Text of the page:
Like now. Like lately. Come less often and stay longer, come more often and leave sooner. Tucker was changing at the hand of his grandfather, and Sam was not sure she liked what he was becoming. She was not sure she liked the tough and swagger, the games of power and implied violence. Sam was not sure she liked the way Tucker was beginning to talk, opening so many sentences, securing his position, with phrases like, "But Grampa said"

Which was why, perhaps, Sam retreated to her studio—to escape her father who had come again to play with her son. And, maybe (if she was being honest), to escape her son, whose waning convalescence and constant demand was taking its toll. Sam was exhausted; she was sleeping very little, spending her days with Tucker and her nights in the studio painting, concentrating until the strain of creating cast an aura around everything she saw. Three weeks had passed since Tucker's release from the hospital. Almost five weeks had passed since the Christopher child's disappearance. It had been two weeks since the news had last mentioned his name.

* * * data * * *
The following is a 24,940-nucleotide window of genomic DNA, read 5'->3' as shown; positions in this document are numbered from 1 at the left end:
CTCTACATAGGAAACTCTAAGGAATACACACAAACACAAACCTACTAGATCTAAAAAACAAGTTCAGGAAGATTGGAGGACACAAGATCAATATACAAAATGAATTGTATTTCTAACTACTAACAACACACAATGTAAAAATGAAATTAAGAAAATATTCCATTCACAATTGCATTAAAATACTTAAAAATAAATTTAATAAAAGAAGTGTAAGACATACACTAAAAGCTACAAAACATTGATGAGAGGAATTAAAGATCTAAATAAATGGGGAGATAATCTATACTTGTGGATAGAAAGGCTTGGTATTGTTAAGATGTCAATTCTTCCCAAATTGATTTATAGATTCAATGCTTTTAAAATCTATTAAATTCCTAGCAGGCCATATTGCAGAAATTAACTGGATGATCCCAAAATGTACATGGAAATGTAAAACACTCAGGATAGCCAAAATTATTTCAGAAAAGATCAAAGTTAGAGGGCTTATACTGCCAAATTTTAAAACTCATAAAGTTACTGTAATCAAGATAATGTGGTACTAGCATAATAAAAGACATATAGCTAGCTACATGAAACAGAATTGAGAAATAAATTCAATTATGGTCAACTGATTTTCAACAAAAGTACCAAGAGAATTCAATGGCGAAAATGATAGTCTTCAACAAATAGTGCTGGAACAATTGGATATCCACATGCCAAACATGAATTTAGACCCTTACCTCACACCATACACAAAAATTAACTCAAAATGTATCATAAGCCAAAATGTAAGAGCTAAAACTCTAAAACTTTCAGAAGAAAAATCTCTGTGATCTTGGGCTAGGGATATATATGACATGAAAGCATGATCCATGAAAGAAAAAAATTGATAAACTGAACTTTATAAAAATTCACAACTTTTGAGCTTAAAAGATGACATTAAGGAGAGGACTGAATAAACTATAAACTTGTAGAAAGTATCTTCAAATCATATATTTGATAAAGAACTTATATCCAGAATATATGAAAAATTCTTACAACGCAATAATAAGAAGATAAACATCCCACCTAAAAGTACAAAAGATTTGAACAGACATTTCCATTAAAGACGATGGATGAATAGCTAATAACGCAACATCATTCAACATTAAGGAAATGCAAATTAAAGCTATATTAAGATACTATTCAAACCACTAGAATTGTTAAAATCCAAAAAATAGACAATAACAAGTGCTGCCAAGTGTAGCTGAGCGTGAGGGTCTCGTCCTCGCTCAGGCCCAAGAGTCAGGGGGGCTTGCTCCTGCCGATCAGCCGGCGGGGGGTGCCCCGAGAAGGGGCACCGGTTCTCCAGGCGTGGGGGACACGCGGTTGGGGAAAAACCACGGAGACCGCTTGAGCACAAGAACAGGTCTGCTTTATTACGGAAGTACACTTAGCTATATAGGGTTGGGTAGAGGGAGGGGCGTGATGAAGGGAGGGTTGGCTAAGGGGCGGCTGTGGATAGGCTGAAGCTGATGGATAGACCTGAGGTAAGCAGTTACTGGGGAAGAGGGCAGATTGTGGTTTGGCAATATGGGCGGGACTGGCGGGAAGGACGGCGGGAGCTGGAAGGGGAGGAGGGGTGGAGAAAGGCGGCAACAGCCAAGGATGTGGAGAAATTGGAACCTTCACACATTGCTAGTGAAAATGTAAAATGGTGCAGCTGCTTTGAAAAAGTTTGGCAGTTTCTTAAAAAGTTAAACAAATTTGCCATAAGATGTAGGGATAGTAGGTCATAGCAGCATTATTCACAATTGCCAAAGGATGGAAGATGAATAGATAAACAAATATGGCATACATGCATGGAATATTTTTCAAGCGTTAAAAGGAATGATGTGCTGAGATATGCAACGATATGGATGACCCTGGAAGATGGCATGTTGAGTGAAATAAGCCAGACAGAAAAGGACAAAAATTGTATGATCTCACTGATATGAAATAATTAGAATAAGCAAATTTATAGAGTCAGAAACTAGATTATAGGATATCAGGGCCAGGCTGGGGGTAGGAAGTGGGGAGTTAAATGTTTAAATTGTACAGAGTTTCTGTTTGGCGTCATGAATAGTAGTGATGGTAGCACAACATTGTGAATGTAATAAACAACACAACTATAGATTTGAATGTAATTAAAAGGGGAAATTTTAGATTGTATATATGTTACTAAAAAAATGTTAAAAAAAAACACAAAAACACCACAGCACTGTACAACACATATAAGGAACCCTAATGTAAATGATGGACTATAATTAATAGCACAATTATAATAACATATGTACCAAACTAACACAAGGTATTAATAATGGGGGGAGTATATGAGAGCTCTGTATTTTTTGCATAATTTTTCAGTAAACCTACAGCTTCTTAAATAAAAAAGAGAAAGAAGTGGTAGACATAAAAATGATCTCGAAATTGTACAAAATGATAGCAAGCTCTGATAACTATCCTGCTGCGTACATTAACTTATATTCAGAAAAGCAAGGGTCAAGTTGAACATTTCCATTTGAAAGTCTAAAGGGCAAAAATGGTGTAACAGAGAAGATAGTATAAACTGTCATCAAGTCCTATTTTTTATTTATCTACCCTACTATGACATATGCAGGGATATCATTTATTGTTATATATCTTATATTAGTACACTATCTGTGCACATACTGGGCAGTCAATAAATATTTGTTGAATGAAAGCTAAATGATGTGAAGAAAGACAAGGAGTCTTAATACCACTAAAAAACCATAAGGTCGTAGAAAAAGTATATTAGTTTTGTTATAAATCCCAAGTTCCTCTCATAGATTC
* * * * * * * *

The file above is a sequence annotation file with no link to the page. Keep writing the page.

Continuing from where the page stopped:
Sam opened the French doors, turned on the studio lights and began squeezing tubes of paint onto a palette. It was evening and the remaining daylight glowed blue and cool, bad for seeing color. Tucker squealed and giggled in the house; his grandfather laughed and growled and thumped from room to room. They would play until Tucker's bedtime. Sam might not like her father's intrusions, but the dislike would not keep her from using the time to her own advantage.

Time was what she needed.

Around the studio, lying on surfaces, stacked along the walls, was Sam's work of the past two weeks. A compulsive series of paintings, three, four times the amount of work produced in any other two week period of Sam's life. An astonishing quantity of work, and of a quality that frightened her. They were an idyllic, painterly lot of sympathetic, warm images—pretty, meaningless pictures Sam would have had little to do with had it not been for the missing parts. The white, vacuous holes of unpainted paper.